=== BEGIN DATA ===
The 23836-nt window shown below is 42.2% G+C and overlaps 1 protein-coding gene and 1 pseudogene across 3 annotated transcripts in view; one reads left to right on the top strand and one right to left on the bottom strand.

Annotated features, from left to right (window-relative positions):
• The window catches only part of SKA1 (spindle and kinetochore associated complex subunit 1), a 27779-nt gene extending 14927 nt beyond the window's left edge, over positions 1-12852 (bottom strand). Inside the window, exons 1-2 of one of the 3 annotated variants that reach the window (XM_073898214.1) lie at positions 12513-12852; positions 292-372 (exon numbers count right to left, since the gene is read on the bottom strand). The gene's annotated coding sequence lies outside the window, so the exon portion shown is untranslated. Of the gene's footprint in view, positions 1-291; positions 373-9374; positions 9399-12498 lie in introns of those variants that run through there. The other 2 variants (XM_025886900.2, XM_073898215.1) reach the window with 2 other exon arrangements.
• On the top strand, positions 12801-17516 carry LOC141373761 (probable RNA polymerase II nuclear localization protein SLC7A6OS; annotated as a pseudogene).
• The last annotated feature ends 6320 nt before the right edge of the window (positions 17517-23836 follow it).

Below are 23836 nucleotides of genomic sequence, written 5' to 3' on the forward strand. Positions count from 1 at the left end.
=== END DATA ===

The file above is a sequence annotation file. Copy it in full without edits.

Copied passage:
The 23836-nt window shown below is 42.2% G+C and overlaps 1 protein-coding gene and 1 pseudogene across 3 annotated transcripts in view; one reads left to right on the top strand and one right to left on the bottom strand.

Annotated features, from left to right (window-relative positions):
• The window catches only part of SKA1 (spindle and kinetochore associated complex subunit 1), a 27779-nt gene extending 14927 nt beyond the window's left edge, over positions 1-12852 (bottom strand). Inside the window, exons 1-2 of one of the 3 annotated variants that reach the window (XM_073898214.1) lie at positions 12513-12852; positions 292-372 (exon numbers count right to left, since the gene is read on the bottom strand). The gene's annotated coding sequence lies outside the window, so the exon portion shown is untranslated. Of the gene's footprint in view, positions 1-291; positions 373-9374; positions 9399-12498 lie in introns of those variants that run through there. The other 2 variants (XM_025886900.2, XM_073898215.1) reach the window with 2 other exon arrangements.
• On the top strand, positions 12801-17516 carry LOC141373761 (probable RNA polymerase II nuclear localization protein SLC7A6OS; annotated as a pseudogene).
• The last annotated feature ends 6320 nt before the right edge of the window (positions 17517-23836 follow it).

Below are 23836 nucleotides of genomic sequence, written 5' to 3' on the forward strand. Positions count from 1 at the left end.